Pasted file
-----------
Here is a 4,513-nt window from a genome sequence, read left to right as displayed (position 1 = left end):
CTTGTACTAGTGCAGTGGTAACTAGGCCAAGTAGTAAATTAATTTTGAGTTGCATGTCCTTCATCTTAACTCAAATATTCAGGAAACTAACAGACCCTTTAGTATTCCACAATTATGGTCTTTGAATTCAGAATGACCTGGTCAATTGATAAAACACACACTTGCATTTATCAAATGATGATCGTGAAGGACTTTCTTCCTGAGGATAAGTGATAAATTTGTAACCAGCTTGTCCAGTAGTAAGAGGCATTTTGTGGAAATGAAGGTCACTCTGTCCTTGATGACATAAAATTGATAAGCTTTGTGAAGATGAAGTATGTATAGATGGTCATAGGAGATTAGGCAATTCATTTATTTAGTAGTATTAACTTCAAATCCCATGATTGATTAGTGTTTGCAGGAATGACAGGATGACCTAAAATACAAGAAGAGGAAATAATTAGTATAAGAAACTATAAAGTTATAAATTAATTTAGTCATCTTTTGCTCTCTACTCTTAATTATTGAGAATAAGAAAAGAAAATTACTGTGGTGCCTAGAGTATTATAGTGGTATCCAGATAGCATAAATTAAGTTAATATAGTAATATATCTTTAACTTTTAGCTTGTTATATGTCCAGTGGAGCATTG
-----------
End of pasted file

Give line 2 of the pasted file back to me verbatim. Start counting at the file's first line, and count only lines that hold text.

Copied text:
CTTGTACTAGTGCAGTGGTAACTAGGCCAAGTAGTAAATTAATTTTGAGTTGCATGTCCTTCATCTTAACTCAAATATTCAGGAAACTAACAGACCCTTTAGTATTCCACAATTATGGTCTTTGAATTCAGAATGACCTGGTCAATTGATAAAACACACACTTGCATTTATCAAATGATGATCGTGAAGGACTTTCTTCCTGAGGATAAGTGATAAATTTGTAACCAGCTTGTCCAGTAGTAAGAGGCATTTTGTGGAAATGAAGGTCACTCTGTCCTTGATGACATAAAATTGATAAGCTTTGTGAAGATGAAGTATGTATAGATGGTCATAGGAGATTAGGCAATTCATTTATTTAGTAGTATTAACTTCAAATCCCATGATTGATTAGTGTTTGCAGGAATGACAGGATGACCTAAAATACAAGAAGAGGAAATAATTAGTATAAGAAACTATAAAGTTATAAATTAATTTAGTCATCTTTTGCTCTCTACTCTTAATTATTGAGAATAAGAAAAGAAAATTACTGTGGTGCCTAGAGTATTATAGTGGTATCCAGATAGCATAAATTAAGTTAATATAGTAATATATCTTTAACTTTTAGCTTGTTATATGTCCAGTGGAGCATTG